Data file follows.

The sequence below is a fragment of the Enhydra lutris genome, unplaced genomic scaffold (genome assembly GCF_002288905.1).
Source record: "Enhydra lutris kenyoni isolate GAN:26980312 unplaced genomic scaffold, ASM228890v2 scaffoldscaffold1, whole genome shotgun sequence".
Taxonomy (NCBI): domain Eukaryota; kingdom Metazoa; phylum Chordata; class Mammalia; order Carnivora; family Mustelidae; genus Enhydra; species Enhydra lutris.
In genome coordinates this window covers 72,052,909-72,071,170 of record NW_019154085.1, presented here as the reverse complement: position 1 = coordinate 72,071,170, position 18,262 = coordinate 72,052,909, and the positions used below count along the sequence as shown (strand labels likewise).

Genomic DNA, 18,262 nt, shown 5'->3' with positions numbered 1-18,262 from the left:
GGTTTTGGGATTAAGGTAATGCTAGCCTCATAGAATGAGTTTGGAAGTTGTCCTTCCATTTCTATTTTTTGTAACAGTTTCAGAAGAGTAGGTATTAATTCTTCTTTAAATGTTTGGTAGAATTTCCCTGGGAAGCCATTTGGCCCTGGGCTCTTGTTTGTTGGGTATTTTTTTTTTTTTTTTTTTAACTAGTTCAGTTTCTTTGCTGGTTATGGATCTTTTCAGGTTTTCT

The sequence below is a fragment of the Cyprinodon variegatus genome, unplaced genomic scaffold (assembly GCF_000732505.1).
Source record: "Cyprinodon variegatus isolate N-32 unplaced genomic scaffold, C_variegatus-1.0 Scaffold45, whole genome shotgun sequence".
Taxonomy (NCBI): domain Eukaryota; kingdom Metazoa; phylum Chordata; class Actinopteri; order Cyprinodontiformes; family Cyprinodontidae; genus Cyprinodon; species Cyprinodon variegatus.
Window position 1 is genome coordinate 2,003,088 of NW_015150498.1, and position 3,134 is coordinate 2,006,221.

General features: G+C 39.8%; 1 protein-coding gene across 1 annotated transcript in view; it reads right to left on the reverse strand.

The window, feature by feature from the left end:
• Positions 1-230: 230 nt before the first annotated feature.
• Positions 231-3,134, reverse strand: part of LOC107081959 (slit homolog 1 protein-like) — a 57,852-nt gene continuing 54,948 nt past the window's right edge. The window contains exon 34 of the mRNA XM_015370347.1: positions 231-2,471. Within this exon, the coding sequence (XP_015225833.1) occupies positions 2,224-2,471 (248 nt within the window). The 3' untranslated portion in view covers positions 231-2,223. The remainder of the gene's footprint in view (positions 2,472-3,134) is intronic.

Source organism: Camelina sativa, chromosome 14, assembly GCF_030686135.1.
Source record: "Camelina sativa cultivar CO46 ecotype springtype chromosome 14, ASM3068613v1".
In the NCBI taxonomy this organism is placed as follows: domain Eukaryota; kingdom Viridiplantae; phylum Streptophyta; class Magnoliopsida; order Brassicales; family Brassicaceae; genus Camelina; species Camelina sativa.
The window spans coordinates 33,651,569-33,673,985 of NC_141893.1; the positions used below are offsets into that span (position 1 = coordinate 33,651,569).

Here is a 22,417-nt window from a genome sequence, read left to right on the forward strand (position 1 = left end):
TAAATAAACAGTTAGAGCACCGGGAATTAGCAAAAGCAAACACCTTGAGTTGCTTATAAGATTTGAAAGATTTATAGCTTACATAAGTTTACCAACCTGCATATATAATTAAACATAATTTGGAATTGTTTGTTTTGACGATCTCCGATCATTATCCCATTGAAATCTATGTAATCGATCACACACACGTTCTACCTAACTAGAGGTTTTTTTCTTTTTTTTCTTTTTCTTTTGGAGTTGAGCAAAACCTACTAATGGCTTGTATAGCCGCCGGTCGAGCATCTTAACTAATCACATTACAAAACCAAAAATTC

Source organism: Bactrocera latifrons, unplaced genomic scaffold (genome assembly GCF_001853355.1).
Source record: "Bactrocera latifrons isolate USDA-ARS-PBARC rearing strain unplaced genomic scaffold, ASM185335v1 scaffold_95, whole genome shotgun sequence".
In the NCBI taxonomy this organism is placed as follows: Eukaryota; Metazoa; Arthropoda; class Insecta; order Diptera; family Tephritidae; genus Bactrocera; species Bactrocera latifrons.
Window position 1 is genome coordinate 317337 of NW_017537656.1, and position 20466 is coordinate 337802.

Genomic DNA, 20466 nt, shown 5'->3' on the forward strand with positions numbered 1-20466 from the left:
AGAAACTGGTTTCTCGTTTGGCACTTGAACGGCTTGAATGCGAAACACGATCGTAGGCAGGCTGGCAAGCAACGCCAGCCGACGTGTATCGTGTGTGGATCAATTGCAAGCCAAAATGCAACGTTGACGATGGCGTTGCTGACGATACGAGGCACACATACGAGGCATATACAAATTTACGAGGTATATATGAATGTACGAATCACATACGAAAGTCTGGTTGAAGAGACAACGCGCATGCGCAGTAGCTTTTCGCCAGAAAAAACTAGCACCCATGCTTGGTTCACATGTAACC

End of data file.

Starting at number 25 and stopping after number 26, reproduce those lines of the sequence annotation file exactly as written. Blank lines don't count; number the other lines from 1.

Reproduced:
Genomic DNA, 20466 nt, shown 5'->3' on the forward strand with positions numbered 1-20466 from the left:
AGAAACTGGTTTCTCGTTTGGCACTTGAACGGCTTGAATGCGAAACACGATCGTAGGCAGGCTGGCAAGCAACGCCAGCCGACGTGTATCGTGTGTGGATCAATTGCAAGCCAAAATGCAACGTTGACGATGGCGTTGCTGACGATACGAGGCACACATACGAGGCATATACAAATTTACGAGGTATATATGAATGTACGAATCACATACGAAAGTCTGGTTGAAGAGACAACGCGCATGCGCAGTAGCTTTTCGCCAGAAAAAACTAGCACCCATGCTTGGTTCACATGTAACC